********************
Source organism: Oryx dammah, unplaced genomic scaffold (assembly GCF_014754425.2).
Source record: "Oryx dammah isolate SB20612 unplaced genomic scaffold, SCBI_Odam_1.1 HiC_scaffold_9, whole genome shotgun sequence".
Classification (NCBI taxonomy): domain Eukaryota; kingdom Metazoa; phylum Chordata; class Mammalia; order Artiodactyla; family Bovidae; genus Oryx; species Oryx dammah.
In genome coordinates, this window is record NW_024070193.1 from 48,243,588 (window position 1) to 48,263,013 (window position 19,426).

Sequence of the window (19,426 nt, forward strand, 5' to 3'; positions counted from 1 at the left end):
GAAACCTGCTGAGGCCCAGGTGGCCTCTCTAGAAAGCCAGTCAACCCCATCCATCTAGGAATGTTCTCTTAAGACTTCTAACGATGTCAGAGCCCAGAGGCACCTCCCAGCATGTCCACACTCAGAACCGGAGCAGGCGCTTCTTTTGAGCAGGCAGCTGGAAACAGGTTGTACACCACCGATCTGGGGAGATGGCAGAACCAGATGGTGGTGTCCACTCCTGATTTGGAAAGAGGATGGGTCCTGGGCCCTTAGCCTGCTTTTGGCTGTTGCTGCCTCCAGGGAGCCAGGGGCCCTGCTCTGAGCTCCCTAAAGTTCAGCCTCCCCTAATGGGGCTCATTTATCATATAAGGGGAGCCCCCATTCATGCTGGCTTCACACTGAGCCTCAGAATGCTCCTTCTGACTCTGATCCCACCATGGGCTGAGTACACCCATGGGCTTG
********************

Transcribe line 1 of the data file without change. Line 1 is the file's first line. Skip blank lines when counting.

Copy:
Source organism: Oryx dammah, unplaced genomic scaffold (assembly GCF_014754425.2).